Sunday, 22 February 2015

Progressive Redneck Preacher

Back in 2005 I was running a website called Ambassador Watch when I was contacted by a recent AC graduate named Micah Royal. To cut a long story short, I ended up publishing an article he wrote. As I recollect it, Confronting Bible Abuse was meant to be the first in a series, but life being what it is, Micah moved on and I forgot all about it (the text follows on from this post.)

With Miller Jones' recent articles raising some sensitive issues on sexuality I decided to find out what had happened to Micah and Katharine who, I think it's fair to say, both veered off the expected path for Ambassador alumni in a radical direction. These days Micah is blogging at (last updated December 31 last year) and seems to be continuing his advocacy on GLBT issues. There are sermon transcripts, some of which are quite thought provoking. I think it's reasonable to say you won't hear anything like them at UCG or LCG services!

Here's what Micah wrote nearly a decade ago.

Confronting Bible Abuse

One of the greatest issues facing individuals coming out of an experience with the Worldwide Church of God and its related organizations is what many pastoral counsellors call “Bible abuse”. This is an issue not limited to the WCG experience which I have shared, but common also to many who are from other Fundamentalist Christian denominations.

What is Bible abuse? Bible abuse is a form of spiritual abuse. Spiritual abuse is when religious beliefs or practices are removed from the context they were intended for and used as tools of discrimination or oppression of others. For instance, the belief in divine healing is a spiritual belief common to many of the world’s faiths. Yet, in certain branches of Christianity experiencing miraculous healing from sickness becomes a “stamp” of spiritual accomplishment. At times, the message about this spiritual belief is turned from “God is available to you and has the power to heal” to “The way to be healed is to be close to God, thus if you are disabled or physically or mentally ill, you must be sinful or lack faith”. Here a spiritual belief intended to have a positive, liberating belief, is transformed into a tool of oppression and prejudice against a minority (the disabled).

Prejudice against a minority group works on a number of levels. At times, it can be systemic or institutional -- for instance, the way in which in many conservative churches, women for years were given a subservient position to men, both in the home and at church. There were structures created by those communities of faith that kept women in a role in which they did not have freedom to lead, to fully express themselves, and to realize their full potential, simply because of their God-given gender.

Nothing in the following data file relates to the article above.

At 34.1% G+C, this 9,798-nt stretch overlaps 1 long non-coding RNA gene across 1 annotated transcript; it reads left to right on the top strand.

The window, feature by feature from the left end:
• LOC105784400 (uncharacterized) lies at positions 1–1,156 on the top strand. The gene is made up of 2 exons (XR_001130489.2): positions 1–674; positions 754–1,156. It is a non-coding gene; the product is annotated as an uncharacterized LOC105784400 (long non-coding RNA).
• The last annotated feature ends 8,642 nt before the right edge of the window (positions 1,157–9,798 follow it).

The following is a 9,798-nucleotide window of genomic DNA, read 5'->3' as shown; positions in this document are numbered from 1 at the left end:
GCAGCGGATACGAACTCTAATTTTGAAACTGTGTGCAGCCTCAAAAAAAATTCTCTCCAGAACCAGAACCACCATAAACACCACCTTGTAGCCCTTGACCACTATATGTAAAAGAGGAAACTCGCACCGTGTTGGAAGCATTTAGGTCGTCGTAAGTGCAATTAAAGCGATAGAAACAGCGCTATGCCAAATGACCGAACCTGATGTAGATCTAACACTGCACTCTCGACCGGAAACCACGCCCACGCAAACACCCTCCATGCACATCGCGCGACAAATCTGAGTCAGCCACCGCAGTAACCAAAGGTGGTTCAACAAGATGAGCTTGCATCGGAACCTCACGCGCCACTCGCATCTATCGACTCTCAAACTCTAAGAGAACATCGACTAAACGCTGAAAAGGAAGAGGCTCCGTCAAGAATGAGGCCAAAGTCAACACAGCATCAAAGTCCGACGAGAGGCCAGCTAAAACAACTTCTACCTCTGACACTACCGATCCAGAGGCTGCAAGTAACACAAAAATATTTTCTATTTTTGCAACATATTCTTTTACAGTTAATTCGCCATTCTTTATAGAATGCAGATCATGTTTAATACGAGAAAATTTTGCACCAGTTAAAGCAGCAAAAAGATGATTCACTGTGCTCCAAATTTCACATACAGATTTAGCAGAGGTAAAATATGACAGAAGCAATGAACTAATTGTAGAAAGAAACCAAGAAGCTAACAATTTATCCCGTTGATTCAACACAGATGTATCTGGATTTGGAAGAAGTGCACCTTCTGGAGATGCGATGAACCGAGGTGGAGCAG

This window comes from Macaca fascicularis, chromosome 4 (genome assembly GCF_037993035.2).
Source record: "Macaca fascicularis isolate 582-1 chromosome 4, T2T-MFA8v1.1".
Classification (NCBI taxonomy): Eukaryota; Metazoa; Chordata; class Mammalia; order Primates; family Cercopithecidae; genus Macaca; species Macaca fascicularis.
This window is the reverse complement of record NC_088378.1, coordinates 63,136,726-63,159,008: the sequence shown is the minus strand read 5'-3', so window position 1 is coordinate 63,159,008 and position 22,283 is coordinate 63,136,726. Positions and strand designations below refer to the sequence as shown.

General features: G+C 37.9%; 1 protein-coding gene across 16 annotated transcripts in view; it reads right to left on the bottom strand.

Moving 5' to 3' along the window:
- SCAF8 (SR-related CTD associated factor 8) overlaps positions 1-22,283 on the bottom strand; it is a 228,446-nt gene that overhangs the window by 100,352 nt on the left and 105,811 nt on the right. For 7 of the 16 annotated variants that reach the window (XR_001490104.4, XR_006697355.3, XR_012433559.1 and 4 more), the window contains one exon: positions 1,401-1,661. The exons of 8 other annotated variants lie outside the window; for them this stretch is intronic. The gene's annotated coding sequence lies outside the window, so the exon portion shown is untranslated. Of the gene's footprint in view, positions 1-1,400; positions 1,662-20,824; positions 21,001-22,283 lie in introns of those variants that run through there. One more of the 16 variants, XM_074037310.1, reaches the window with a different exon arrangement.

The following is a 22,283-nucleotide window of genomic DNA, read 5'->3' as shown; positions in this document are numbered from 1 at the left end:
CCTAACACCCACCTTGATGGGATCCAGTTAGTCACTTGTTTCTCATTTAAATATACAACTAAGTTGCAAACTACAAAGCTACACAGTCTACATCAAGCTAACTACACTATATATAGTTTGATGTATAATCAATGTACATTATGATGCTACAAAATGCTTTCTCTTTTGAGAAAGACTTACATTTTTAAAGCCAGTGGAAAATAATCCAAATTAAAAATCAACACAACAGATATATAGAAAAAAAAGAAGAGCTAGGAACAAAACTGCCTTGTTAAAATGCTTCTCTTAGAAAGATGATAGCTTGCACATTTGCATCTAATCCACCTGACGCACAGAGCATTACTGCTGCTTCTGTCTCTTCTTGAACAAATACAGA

Prejudice can also be an expression of one’s dominant culture, both in the sense of “Southern culture”, “Hispanic culture”, or even a “church culture“. For instance, in the South where I grew up, in many areas inter-racial marriage was simply “not done” and was viewed with suspicion. It went against the cultural grain, though no longer were there laws against it. If you married another race, you would be talked about, looked down on by some, and at times ostracised from the family.

Prejudice of this type often becomes the worst type when lived out by an individual in that culture -- unaware prejudice. Here people have certain assumptions about how life should work, how others should live, which aren’t grounded so much in truth, but in the cultural or religious ideals that were spoon-fed to them from childhood on. These notions so subtly enter into a person’s worldview that one may not realize they are affecting one’s choices.

These forms of prejudice lead to stereotyping. For instance, in the wider community, an effeminate man is often assumed to be gay, based on the stereotype that gay men are not in touch with their masculine side. In fact, many men with strong traits our culture would view as “feminine” are straight as an arrow in their sexuality and many gay men are very macho, almost to a fault. Truth be known, even straight women do not completely fit the mold of what our culture’s concept of “femininity” is.

All of these forms of prejudice can be fed by spiritual beliefs that are taken out of their context with the purpose, whether the person misusing them is conscious of it or not, of marginalizing and shaming those in a certain minority group. This marginalizing and shaming produces what is known as internalized prejudice -- a mistrust of one’s self and often a negative opinion, even hatred, of one’s self for some extrinsic quality that leads you to be marginalized. This happens on an emotional level and the emotional turmoil caused by this can continue even after someone has come to realize intellectually that God does not hate them or disapprove of this extrinsic quality.